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### Rationalizing the Denominator

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Date: 04/09/97 at 12:35:50
From: Katrina
Subject: Fraction Denominators

Why must all fractions have denominators that are rational numbers?
```

```
Date: 07/22/97 at 00:31:57
From: Doctor Terrel
Subject: Re: Fraction Denominators

Katrina,

That's a good question!

If we have a fraction like

7.5
-----
9.6

there's nothing really wrong with leaving it that way. It depends
on where the fraction came from, what it means, and where we want
to go with it. You see, fractions (in fact, most numbers), are just
"things" or "mathematical ideas" until we give a meaning to them.
Often they represent a ratio of two quantities, as opposed to the
elementary idea of "parts of a whole." So in general, I'd say: don't
worry about any requirement that the denominator be a rational or even
a whole number until you know the purpose for using that fraction.

However, I do recall from some of my earlier math courses that we
used the phrase "rationalizing the denominator," and I think this may
the reason you asked the question. You see, in trigonometry or algebra
II we often had to simplify or even evaluate expressions such as:

13                 300
--------   and   ---------------
sqrt 3          sqrt 5 - sqrt 2

Unless we do something tricky, we have ugly, LONG divisions on our
hands, namely,

13                  300          300
------ = ?      -------------- = -------  =  ?
1.732           2.236 - 1.414     0.822

Of course, sqrt 3, sqrt 5, and sqrt 2 were always available in
tables. But believe me, in the old days (B.C. = before calculators),
long division was not enjoyed by many individuals.  Instead, we were
taught to "rationalize the denominator" like this (for the first
example):

13      sqrt 3      13 (sqrt 3)     13 x 1.732
------- x -------  =  ------------  =  ----------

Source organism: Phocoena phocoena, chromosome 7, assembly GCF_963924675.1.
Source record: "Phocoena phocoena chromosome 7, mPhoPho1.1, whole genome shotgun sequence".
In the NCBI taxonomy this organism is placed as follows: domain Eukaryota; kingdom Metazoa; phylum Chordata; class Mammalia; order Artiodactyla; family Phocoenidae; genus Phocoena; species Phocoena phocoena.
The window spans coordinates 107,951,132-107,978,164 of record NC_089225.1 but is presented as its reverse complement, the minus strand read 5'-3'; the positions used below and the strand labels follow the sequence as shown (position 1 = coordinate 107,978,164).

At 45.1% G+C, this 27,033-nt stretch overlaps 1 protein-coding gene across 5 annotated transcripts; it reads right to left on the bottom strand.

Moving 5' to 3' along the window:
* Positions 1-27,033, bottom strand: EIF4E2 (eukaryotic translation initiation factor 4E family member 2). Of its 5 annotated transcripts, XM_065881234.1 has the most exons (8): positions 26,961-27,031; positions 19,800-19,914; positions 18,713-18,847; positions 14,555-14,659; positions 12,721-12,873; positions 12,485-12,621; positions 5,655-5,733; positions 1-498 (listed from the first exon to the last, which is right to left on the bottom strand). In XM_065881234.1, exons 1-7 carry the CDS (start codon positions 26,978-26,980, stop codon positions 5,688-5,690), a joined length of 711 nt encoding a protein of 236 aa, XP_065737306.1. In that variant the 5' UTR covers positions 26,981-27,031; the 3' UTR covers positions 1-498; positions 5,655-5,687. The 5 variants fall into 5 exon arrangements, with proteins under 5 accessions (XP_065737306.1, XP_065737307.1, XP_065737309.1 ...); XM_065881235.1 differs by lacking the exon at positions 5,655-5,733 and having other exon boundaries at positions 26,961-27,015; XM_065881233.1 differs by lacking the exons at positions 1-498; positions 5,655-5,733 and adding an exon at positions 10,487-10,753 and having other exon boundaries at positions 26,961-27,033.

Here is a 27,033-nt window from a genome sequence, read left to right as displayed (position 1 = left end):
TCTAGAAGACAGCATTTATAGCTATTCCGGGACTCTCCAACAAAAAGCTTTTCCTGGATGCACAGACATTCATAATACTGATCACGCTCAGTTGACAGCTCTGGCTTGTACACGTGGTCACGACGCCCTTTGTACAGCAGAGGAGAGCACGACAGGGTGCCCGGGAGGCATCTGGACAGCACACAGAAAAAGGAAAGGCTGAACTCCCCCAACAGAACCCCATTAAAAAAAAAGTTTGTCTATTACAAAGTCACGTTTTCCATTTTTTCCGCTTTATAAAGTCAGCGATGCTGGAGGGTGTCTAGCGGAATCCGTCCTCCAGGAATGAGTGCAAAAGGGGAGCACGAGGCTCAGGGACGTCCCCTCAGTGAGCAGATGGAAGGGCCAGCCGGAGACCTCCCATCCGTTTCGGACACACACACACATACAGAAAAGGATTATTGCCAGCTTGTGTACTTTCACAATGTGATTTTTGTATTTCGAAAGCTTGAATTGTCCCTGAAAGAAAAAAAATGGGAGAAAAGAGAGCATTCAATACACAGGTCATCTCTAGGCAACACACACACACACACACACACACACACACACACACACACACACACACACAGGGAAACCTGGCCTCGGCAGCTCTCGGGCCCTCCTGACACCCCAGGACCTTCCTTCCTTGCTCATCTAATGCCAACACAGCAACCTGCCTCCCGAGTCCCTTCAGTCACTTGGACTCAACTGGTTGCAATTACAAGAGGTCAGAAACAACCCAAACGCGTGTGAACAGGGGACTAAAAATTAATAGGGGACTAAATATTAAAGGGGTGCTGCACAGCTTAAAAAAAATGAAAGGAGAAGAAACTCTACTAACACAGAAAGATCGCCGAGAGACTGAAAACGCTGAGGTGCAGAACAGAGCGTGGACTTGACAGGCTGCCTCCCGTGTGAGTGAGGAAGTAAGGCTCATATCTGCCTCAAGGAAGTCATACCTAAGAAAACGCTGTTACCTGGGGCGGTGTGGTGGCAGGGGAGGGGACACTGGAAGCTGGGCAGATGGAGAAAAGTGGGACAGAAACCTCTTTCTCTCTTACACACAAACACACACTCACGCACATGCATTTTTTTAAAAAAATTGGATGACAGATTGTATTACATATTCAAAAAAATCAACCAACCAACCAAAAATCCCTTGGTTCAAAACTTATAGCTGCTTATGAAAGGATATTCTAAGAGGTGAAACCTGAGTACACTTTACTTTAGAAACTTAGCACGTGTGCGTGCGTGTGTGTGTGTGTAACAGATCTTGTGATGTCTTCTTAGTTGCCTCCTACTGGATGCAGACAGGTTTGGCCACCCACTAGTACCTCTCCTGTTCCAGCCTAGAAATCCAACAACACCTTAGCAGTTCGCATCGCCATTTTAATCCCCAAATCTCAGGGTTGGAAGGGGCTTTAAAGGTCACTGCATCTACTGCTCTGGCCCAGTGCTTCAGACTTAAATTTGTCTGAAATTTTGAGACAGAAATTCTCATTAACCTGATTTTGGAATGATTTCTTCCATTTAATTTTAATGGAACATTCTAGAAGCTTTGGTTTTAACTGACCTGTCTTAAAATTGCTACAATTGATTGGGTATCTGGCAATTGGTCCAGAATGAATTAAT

sqrt 3    sqrt 3       (sqrt 3)^2          3

Because the rest does not involve a multi-digit divisor, I leave it to
you to finish.

The other problem is similar, but a little different.

300             sqrt 5 + sqrt 2       300(2.236 + 1.414)
----------------  x  ----------------  =  -----------------------
sqrt 5 - sqrt 2       sqrt 5 + sqrt 2    (sqrt 5)^2 - (sqrt 2)^2

300 x 3.650       300 x 3.650
= -------------  =  --------------  =  100 x 3.650  = 365
5 - 2               3

I hope these two examples show that in the B.C. days we could
calculate some pretty mean expressions, if we could make the
denominator somehow simpler. Here the importance of the "rational
denominator" was that the evaluation by long division was made quite a
bit easier. Nowadays, if you need those values (as an engineer or
architect might), a calculator does it directly, quickly, and more
accurately.

Here are your key sequences for a simple, non-scientific calculator:

1)   13  [/]  3  [sqrt]  [=]

2)   5  [sqrt}  [M+]  2  [sqrt]  [M-]  300  [/]  [MR]   [=]

By the way, could you reduce my original fraction to lowest terms,
as a favor to me?

Thanks.

-Doctor Terrel,  The Math Forum
Check out our web site!  http://mathforum.org/dr.math/
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Associated Topics:
Middle School Division
Middle School Fractions

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